Spain, Britain stuck in recession as US rebound

30th October 2009, Comments 0 comments

Spain's economy shrank further in the third quarter new data revealed Thursday, making it the only large European economy along with Britain to remain in recession as the US also returns to growth.

Madrid--The economy shrank 0.4 percent between July and September from the previous three months, its sixth straight quarterly decline, and by 4.1 percent from a year earlier, the central bank said in an initial estimate.

"The indicators relative to the third quarter confirm the tendency towards a slowdown in the contraction of (economic) activity," the central bank reported.

The national statistics institute will publish its preliminary third-quarter GDP figures on November 12.

Spain's economy, the fifth-largest in Europe, shrank by 1.1 percent in the second quarter from the previous three months and by 4.1 percent from a year earlier.

But while the pace of contraction in the third quarter was the slowest since Spain entered into its first recession in 15 years at the end of 2008, it is far below the 0.5 percent growth London-based Capital Economics estimates the entire eurozone posted during the period.

Eurozone heavyweights France and Germany both posted surprise GDP growth in the second quarter of 2009, technically bringing an end to their recessions.

The United States announced Thursday that its economy grew at a seasonally adjusted 3.5 percent in third quarter from the previous three months, its strongest growth in two years as government stimulus boosted consumer spending.

Spain's economic performance instead mirrors that of Britain, which unexpectedly slumped 0.4 percent in the third quarter.

Capital Economics expects the Spanish economy will continue to trail its European peers.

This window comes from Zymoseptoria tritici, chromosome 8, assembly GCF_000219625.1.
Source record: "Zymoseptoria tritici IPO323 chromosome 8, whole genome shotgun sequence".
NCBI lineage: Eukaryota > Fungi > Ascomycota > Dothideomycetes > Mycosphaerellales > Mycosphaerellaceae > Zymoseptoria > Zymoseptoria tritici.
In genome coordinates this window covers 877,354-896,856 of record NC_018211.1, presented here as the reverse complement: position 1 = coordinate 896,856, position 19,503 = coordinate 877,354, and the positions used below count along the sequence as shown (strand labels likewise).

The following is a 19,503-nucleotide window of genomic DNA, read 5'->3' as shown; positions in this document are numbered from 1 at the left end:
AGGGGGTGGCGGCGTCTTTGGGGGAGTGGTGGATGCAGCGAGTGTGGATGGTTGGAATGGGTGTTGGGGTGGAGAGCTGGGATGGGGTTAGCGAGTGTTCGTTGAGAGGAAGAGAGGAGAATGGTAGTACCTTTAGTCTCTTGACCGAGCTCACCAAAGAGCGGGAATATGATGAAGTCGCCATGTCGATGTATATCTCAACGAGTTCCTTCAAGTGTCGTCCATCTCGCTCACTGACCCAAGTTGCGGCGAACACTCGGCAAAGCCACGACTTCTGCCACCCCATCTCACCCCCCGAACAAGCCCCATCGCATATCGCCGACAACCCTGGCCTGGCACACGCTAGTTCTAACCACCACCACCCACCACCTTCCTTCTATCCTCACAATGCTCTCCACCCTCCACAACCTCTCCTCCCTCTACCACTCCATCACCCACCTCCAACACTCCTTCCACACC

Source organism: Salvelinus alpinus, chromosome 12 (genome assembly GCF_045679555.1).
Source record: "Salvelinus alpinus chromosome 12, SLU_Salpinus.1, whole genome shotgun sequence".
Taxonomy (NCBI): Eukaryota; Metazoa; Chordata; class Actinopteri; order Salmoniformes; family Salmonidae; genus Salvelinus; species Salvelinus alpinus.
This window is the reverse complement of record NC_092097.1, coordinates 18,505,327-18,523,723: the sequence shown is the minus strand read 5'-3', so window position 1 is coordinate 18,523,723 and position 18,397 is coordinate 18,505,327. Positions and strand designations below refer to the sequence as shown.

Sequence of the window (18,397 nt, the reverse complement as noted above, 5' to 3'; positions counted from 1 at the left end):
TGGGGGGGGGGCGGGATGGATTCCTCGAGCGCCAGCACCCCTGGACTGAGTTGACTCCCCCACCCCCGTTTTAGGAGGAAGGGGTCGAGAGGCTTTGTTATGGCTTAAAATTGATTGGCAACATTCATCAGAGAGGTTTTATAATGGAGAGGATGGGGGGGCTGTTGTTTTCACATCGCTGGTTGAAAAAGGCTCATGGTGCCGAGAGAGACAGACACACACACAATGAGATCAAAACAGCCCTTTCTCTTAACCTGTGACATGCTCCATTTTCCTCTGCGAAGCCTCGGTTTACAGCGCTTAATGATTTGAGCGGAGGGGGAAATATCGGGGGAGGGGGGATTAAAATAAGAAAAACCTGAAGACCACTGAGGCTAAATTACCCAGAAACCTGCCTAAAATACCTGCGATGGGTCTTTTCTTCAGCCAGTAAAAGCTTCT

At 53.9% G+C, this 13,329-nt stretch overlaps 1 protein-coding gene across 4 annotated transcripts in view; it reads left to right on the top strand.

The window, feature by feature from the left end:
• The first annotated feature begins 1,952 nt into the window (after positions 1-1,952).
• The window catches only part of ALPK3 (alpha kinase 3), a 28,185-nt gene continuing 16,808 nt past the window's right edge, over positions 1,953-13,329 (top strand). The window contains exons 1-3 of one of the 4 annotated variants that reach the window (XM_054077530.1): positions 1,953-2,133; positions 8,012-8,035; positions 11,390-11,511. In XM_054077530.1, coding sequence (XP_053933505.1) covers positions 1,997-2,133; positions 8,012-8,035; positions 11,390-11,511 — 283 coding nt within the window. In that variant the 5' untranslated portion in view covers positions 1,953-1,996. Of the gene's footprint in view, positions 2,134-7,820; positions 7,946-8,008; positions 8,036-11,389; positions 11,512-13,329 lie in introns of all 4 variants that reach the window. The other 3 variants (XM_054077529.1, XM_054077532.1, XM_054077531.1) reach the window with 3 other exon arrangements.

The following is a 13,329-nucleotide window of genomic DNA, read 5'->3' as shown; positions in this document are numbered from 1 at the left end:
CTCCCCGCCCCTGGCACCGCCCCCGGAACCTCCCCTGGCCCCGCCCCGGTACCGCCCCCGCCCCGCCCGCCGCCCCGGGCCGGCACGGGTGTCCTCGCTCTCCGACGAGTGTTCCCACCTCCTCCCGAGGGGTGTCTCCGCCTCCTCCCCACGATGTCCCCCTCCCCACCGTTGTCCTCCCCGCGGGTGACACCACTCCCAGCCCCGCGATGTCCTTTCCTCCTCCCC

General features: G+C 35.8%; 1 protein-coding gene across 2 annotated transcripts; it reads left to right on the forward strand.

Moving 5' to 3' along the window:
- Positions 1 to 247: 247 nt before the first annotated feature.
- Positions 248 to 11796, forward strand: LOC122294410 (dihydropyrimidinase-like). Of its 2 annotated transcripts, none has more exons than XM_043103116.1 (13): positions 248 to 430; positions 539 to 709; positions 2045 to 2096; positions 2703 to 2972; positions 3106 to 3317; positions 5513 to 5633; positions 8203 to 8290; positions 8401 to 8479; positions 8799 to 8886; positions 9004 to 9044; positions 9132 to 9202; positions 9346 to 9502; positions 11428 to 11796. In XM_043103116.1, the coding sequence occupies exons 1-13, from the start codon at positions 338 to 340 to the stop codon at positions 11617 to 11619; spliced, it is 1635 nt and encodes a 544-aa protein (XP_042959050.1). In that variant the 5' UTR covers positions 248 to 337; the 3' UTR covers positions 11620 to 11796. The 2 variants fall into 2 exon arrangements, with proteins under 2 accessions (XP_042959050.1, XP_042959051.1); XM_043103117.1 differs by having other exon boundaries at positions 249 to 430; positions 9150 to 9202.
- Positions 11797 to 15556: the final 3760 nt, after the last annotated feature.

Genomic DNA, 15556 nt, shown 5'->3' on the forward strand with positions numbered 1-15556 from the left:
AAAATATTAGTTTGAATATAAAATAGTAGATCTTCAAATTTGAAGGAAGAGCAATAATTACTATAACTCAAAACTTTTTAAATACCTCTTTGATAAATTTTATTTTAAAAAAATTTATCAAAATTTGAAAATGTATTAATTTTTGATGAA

It predicts Spanish GDP will contract by around 1.0 percent next year, after shrinking 4.0 percent this year, while the eurozone will expand by around 1.5 percent in 2010.

"Looking ahead, we expect Spain’s considerable economic imbalances, problems in the banking sector and the growing threat of deflation to ensure that a sustained recovery remains a long way off," Capital Economics' European economist Ben May said in a statement.

The Spanish economy has proved especially vulnerable to the global credit crunch because growth relied heavily on credit-fueled domestic demand and a property boom boosted by easy access to loans.

Socialist Prime Minister Jose Luis Rodriguez Zapatero's government approved an additional 5.0 billion euros (7.5 billion dollars) on Friday for public works programmes in a new bid to stimulate the recession-hit economy.

The fund would be in addition to EUR 8.0 billion (USD 12 billion) allocated in November 2008 for infrastructure projects and which led to the creation of 421,000 jobs since April but which is now winding down, the government said.

That stimulus package has not prevented the unemployment rate from rising to nearly 18 percent, twice the eurozone average, which has led to a drop in consumption which in turn has caused retailers to slash prices, raising the threat of deflation.

Spain's annual inflation fell 0.6 percent on the year in October, its eight straight month of decline, statistics institute INE said Thursday.

Earlier this month, the head of the Bank of Spain, Miguel Angel Fernandez Ordonez, warned that the country's growth model was "unsustainable" as it was excessively based on construction.

He also called for reforms in the labour market, without which he warned Spain faced a long period of high unemployment.

AFP/ Expatica/ Daniel Silva


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